Matthew Liebenberg

Matthew Liebenberg


A fast moving grass fire, driven by a strong wind, caused some anxious moments for residents in the Highland subdivision in Swift Current on Friday afternoon, Aug. 30. Emergency services received two  911 calls almost simultaneously from residents at around 3:15 about a fire, which started in the grass on the edge of a valley. Traffic along 11th Avenue NW was disrupted due to heavy smoke and the fire came close to homes on Highlands Place and Stenson Place. The fire burnt through a shrub fence and crept onto the grass of one home, but it was halted before it could cause any more damage. Residents assisted the Swift Current Fire Department by watering the grass near their homes with their garden hoses. About two hours later the fire was under control, but firefighters and residents kept a watchful eye for any small flare-ups.



Community efforts to restore the historic grain elevator in Val Marie has received a boost with the provision of a $15,000 grant from the Saskatchewan Heritage Foundation.

Harvest time will have a special significance for staff at Rock Solid Refuge this fall when the crop planted for its new fundraising initiative will be gathered.

The Royal Saskatchewan Museum (RSM) is still conducting its summer long survey of wildlife in southwest Saskatchewan, but there is already a possibility a new bee species has been collected in the Cypress Hills.

The official unveiling and dedication ceremony of a monument to honour 16 Métis war veterans from Lac Pelletier took place Aug. 3 at Lac Pelletier Regional Park.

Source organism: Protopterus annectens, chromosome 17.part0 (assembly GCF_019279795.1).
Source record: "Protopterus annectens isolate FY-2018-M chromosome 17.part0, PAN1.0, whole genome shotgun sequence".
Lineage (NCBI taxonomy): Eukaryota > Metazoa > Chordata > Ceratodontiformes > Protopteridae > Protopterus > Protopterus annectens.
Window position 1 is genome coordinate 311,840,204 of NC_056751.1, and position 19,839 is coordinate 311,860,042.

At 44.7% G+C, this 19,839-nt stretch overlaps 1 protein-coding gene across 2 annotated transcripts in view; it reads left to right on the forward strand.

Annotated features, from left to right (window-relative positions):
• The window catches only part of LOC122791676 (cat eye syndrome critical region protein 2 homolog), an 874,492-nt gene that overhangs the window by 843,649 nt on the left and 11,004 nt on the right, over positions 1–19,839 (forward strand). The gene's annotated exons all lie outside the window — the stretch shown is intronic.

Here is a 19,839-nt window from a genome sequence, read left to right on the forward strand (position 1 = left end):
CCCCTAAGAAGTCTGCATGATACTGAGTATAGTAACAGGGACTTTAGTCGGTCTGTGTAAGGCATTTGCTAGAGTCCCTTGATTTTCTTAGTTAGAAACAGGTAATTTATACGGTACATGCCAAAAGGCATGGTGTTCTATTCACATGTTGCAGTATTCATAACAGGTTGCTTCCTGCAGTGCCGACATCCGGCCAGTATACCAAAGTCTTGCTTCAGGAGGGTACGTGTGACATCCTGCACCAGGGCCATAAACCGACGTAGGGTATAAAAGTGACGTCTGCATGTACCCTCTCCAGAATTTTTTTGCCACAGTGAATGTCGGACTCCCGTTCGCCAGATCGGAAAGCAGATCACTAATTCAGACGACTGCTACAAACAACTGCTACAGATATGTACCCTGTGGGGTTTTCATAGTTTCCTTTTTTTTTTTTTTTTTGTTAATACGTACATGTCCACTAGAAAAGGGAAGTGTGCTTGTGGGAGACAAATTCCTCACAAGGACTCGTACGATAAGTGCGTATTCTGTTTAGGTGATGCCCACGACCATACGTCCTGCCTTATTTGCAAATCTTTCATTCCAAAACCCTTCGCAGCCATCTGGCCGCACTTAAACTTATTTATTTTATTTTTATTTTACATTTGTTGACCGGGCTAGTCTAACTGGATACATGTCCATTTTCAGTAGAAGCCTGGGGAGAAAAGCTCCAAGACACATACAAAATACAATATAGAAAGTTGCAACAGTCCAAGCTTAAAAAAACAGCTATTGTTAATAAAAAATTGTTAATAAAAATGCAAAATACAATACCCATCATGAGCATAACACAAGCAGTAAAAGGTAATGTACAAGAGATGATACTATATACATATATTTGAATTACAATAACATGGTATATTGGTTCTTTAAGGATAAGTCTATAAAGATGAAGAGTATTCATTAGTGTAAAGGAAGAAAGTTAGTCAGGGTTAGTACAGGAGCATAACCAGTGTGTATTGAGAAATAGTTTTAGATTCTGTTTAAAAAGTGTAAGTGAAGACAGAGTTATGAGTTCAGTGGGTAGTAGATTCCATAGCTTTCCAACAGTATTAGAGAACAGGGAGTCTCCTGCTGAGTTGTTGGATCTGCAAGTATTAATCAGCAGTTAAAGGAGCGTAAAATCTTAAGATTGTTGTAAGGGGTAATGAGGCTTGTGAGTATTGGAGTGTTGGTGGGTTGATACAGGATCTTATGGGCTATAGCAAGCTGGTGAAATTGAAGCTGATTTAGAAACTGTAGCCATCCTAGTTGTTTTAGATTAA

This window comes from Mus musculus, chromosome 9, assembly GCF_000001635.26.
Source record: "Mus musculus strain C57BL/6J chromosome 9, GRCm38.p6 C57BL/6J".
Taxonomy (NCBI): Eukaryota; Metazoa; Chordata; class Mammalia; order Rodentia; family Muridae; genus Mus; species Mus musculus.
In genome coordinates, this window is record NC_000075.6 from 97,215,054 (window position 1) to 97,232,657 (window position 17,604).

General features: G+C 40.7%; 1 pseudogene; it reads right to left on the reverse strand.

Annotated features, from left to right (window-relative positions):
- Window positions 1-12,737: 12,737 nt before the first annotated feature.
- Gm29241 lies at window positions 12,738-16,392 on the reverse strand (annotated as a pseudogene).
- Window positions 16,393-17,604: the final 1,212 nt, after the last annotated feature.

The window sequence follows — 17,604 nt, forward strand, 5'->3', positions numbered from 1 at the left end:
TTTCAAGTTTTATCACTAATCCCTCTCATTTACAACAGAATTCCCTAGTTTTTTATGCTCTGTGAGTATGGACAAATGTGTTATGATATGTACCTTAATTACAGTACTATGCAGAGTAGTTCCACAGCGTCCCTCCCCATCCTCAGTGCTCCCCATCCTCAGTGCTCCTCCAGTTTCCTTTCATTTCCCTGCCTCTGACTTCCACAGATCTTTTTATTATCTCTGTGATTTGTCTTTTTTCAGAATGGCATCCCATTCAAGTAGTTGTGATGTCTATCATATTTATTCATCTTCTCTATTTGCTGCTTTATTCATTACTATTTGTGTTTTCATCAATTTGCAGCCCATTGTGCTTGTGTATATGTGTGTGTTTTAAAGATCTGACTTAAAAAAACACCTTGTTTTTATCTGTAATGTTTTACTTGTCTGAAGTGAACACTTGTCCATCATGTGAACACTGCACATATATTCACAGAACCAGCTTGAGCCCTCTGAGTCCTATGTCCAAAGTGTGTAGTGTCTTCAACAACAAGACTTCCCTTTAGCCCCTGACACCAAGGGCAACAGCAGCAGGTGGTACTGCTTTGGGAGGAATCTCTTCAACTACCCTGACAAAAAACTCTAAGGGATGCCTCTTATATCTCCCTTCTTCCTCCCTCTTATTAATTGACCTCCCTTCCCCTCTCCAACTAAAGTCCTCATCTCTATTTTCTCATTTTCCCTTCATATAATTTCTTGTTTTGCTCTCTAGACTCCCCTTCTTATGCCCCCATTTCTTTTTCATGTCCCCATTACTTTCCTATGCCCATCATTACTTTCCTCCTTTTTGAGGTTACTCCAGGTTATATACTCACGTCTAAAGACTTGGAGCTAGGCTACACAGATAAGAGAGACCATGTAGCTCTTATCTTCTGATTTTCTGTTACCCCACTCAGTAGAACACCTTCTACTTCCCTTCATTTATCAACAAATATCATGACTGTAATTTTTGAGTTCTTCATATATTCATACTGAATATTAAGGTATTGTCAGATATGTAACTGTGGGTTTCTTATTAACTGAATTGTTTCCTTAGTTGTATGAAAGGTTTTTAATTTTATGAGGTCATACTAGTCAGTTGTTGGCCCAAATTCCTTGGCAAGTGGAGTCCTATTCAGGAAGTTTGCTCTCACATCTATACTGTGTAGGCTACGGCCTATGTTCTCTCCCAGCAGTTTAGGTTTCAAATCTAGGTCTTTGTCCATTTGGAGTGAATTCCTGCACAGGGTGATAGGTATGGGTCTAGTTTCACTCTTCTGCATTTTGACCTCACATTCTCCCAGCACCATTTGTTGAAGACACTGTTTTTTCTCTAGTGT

The recent progress with planning for a new long-term care facility in Swift Current was welcomed with enthusiastic applause by board members at a regular Cypress Regional Health Authority board meeting July 31.

The official unveiling and dedication ceremony of a monument to honour 16 Métis war veterans from Lac Pelletier took place on Aug. 3 at Lac Pelletier Regional Park. The creation of the monument is an initiative of the Prairie Dog Métis Local 123 Association to keep the memory alive of those Métis men and women who left their families in Lac Pelletier Valley to serve Canada in the First and Second World War and the Korean War. Families of these veterans came from all over western Canada to attend the event and to lay wreaths. Speakers at the event included Prairie Dog Métis Local 123 President Cecile Blanke, Métis National Council President Clem Chartier, Métis Nation of Saskatchewan Vice President Gerald Morin, former Lac Pelletier Regional Park Board Chair John Froese and Veterans Affairs Canada representative Bonnie Heidt.

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